USA: Who is this little girl whose father died in a Civil War battle?
It’s a long shot nearly a century and a half after the conflict ended, but the Museum of the Confederacy has released two photographs of little girls, both found by the bodies of soldiers killed in the American Civil War, in an attempt to identify them.
The photograph of one girl was found between the bodies of two soldiers – one Union, one Confederate – at Port Royal, Virginia, 150 years ago this June. The other was retrieved from a slain Union soldier’s haversack in 1865 on a Virginia farm field days before five years of fighting which killed 650,000 ended.
Though photography was in its infancy when the war broke out, its use was widespread. Many soldiers carried photographs of loved ones into battle and for the first time, photographic images of war were available – and the Museum of the Confederacy has its own vast collection of images.
But now museum officials are releasing the unidentified images of the two girls, along with six other enigmatic photographs, on the admittedly remote chance someone might recognise a family resemblance or make a connection to a battlefield where they were found.
“We don’t know who they are and the people who picked them up did not know who they were,” said Ann Drury Wellford, curator of 6,000 Civil War images at the Richmond museum that has the largest collection of artefacts of the Confederate states, civilian and military.
Even in its infancy, photography was booming during the American Civil War. Photographers were assigned to Northern divisions and travelling photographers were the early version of photo booths as they visited troops between battles and photographed them.
Bob Zeller, president of the Centre for Civil War Photography, said soldiers carrying photographs of wives, children and other loved ones off to battle was common. Finding a photo on the battlefield without a clear connection to a dead soldier was uncommon and highly evocative.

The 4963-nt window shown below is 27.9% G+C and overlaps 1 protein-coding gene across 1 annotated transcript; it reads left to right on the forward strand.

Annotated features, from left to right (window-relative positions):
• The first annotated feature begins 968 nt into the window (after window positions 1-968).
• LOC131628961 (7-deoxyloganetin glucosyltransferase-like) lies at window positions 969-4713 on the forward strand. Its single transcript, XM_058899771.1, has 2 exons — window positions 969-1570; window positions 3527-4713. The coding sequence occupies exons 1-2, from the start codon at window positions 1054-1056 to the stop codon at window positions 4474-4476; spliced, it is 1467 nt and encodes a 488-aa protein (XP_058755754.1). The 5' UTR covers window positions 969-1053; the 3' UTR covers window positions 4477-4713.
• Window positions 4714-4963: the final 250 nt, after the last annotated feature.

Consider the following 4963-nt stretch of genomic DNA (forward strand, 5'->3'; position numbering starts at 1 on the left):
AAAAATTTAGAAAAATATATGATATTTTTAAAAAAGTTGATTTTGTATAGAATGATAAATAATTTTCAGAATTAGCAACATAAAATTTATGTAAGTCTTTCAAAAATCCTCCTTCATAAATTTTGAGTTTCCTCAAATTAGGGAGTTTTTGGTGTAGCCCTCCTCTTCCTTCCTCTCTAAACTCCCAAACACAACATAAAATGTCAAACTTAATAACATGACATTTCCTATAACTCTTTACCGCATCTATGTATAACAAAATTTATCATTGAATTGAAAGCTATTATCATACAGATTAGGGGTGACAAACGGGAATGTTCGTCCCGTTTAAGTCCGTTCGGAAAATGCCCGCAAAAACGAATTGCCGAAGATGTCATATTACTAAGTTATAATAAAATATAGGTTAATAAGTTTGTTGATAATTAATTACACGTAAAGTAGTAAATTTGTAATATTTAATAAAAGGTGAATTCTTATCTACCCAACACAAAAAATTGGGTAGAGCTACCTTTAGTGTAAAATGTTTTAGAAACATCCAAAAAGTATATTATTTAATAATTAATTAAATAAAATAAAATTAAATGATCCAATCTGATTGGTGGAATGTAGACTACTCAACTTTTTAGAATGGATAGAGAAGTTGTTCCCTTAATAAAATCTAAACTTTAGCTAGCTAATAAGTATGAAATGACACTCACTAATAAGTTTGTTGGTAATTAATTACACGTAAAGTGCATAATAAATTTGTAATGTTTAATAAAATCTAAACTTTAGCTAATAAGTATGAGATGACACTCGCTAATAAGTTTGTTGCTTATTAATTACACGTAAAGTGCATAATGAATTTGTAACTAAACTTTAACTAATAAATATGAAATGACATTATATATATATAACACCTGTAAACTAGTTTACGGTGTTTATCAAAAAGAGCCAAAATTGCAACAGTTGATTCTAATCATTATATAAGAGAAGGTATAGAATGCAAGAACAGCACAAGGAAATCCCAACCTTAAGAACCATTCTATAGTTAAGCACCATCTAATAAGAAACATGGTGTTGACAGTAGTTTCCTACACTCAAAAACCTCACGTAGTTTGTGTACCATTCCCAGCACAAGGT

Unlike modern soldiers, few Civil War troops had the modern-day version of ID tags and few carried other identification.
Each photograph is in a hinged case with a leather or composite exterior.
“We’re very fortunate that we know where they came from and how they were found, and many people who donated them were hopeful a family member would see them and identify them,” Ms Wellford explained.
Private Thomas Timberlake of the 2nd Virginia Infantry found the portrait of the girl with the ringlets and hand-coloured pink cheeks on the battlefield of Port Republic between the bodies of the two dead soldiers.
The photo of the other girl, who had short hair parted down the middle, was found by Private Heartwell Kincaid Adams of the 3rd Virginia Cavalry in the haversack he found on a Union soldier’s body at the battle of High Bridge in Virginia, only days before the war ended.
“I think they’re utterly compelling, especially the little girls,” Ms Wellford said.
Museum officials said, even 150 years later, it remains important to return the photos to families who had a link to the Civil War. The two girls, they said, still evoke powerful emotions.
“You think about these little girls at home and their daddies never return and they don’t know what happened to them,” said Sam Craghead, a spokesman for the museum.
Search for a job
Search for a car
Search for a house
Weather for Edinburgh
Tuesday 18 June 2013
Temperature: 10 C to 21 C
Wind Speed: 10 mph
Wind direction: South
Temperature: 10 C to 19 C
Wind Speed: 16 mph
Wind direction: West